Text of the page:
Neville's bill would prohibit third-party middlemen from collecting certain fees from pharmacies and pharmacists

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FARMINGTON — A bill sponsored by Sen. Steve Neville, R-Farmington, aims to help small pharmacies by eliminating fees they currently pay to middlemen.

"The small pharmacies around the state are having a hard time surviving," Neville said when reached by phone today.

Neville worked with the New Mexico Pharmacy Business Council to draft the bill, which would prohibit pharmacy benefits managers from charging the pharmacies fees for claim processing and adjudication. Pharmacy benefits manager are third-party middlemen of prescription drug programs. These middle men check patient eligibility, administer plan benefits and negotiate costs between the pharmacies and the insurers. Each insurance company contracts with a pharmacy benefits manager.

The bill passed the New Mexico Senate last week and is currently in the House Business and Industry Committee. Neville said it has been well received and he hopes it will pass the House before the end of the legislative session.

Ashley Seyfarth, a board member of the New Mexico Pharmacy Business Council and a pharmacist at Kare Drug, said the pharmacy benefits managers are hired by insurance companies and charge pharmacies fees for processing the claims.

She said they essentially charge the pharmacy so that the pharmacy can be paid for dispensing a drug. The New Mexico Pharmacy Business Council states these fees can range from 2 cents to $20 per claim. Each pharmacy handles hundreds of prescription drug orders a day. Seyfarth said pharmacies pay about $2,000 a month each.

Brian Henry, vice president of corporate communication at Express Scripts, said in an email statement these fees are normal and nominal and ensure convenient access to pharmacies. Express Scripts is one of three major pharmacy benefits management companies in the country.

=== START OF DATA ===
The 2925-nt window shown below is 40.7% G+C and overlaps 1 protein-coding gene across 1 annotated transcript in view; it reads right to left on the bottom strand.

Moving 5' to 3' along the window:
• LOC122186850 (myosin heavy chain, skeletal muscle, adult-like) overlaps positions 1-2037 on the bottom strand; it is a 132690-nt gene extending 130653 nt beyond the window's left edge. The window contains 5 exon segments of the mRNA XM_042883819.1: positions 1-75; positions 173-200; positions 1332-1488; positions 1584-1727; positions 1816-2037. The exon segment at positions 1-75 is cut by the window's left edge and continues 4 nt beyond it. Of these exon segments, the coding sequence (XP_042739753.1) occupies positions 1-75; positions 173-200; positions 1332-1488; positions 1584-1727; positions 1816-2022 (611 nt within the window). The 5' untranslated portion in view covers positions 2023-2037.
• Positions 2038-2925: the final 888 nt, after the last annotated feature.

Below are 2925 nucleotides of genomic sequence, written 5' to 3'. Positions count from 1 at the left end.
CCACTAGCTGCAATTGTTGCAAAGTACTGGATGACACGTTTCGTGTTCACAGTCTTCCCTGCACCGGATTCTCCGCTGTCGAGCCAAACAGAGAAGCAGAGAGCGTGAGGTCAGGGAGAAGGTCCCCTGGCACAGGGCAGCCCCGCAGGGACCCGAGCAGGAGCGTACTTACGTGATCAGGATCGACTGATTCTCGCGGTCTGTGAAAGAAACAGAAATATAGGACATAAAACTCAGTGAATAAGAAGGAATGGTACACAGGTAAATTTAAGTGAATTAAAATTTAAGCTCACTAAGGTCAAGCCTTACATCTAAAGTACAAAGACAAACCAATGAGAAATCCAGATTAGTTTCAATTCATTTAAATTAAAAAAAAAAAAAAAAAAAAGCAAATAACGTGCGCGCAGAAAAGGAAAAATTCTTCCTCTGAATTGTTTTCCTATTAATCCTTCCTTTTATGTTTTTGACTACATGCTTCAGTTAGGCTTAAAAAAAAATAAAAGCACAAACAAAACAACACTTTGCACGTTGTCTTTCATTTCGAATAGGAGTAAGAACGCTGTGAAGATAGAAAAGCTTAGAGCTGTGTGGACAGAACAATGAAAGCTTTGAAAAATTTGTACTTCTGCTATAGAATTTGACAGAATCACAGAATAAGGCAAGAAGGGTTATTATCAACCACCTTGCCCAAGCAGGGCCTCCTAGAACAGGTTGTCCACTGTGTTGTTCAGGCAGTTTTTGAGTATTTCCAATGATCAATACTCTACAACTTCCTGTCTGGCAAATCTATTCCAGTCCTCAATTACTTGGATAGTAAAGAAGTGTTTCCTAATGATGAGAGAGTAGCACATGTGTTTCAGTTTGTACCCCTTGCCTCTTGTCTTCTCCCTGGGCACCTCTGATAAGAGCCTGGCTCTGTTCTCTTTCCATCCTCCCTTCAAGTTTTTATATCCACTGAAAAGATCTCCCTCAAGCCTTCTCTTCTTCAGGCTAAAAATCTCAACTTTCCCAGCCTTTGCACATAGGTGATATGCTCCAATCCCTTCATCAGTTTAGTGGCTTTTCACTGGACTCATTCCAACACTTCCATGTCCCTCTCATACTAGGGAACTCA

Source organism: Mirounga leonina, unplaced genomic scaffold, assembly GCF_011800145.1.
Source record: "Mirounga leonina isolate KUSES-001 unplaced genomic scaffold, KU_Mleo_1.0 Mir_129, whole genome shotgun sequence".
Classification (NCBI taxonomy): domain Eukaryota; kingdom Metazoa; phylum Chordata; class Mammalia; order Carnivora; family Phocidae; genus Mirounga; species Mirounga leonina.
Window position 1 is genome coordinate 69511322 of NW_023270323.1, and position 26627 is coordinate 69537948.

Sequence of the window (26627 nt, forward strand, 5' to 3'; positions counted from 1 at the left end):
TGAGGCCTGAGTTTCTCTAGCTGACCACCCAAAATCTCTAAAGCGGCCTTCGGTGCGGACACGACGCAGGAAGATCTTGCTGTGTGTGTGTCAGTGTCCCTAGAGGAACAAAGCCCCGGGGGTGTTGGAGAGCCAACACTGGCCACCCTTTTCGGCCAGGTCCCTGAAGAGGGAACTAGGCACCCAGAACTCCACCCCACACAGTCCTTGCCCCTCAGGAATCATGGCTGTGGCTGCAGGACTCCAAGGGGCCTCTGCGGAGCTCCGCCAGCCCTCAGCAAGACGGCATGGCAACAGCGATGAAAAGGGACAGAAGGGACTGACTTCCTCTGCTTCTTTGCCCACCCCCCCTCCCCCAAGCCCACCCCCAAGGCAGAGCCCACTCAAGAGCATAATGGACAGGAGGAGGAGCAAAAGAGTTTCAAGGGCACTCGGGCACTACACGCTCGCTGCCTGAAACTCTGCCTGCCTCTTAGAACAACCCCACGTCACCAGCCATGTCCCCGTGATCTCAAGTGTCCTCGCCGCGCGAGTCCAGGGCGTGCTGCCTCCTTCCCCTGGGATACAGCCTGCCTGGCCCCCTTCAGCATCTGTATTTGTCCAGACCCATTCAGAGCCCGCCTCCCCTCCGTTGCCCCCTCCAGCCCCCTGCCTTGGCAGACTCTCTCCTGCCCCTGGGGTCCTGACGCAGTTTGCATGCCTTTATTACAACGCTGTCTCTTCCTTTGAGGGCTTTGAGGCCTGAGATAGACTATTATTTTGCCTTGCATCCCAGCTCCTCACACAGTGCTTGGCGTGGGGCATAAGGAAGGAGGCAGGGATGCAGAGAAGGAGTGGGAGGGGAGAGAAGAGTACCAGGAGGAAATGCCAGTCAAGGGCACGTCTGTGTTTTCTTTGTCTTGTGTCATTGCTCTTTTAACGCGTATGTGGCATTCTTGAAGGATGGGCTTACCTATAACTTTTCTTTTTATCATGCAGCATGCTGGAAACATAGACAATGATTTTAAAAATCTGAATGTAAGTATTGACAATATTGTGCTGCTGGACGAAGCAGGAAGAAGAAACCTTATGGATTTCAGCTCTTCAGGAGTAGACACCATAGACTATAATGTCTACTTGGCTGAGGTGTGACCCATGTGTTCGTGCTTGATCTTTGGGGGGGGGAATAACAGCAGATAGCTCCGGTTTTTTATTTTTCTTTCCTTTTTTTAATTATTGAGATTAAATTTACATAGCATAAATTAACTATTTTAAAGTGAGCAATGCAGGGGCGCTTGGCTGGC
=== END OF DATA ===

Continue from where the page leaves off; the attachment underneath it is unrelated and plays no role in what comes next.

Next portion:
Neville said a $1,000 to $3,000 payment can be the difference "between survival and folding up the tent and going home" for small pharmacies.

He said pharmacies like Kare Drug in Aztec and Bloomfield provide valuable pharmacy care for rural areas. Aztec has two pharmacies — Kare Drug and a pharmacy inside Safeway. Bloomfield has only one pharmacy, Kare Drug.

Henry said the fees that the Express Scripts charge help ensure prescriptions are filled accurately and quickly. He said the fees are not unique and compared them to fees used in the credit card industry to reduce risk of consumer fraud and for retailers to receive immediate payment for purchases.

"Additionally, these fees also support maintaining help lines, benefit manuals and other services provided to the pharmacy by the (pharmacy benefits manager)," Henry said.

Hannah Grover covers government for The Daily Times. She can be reached at 505-564-4652.

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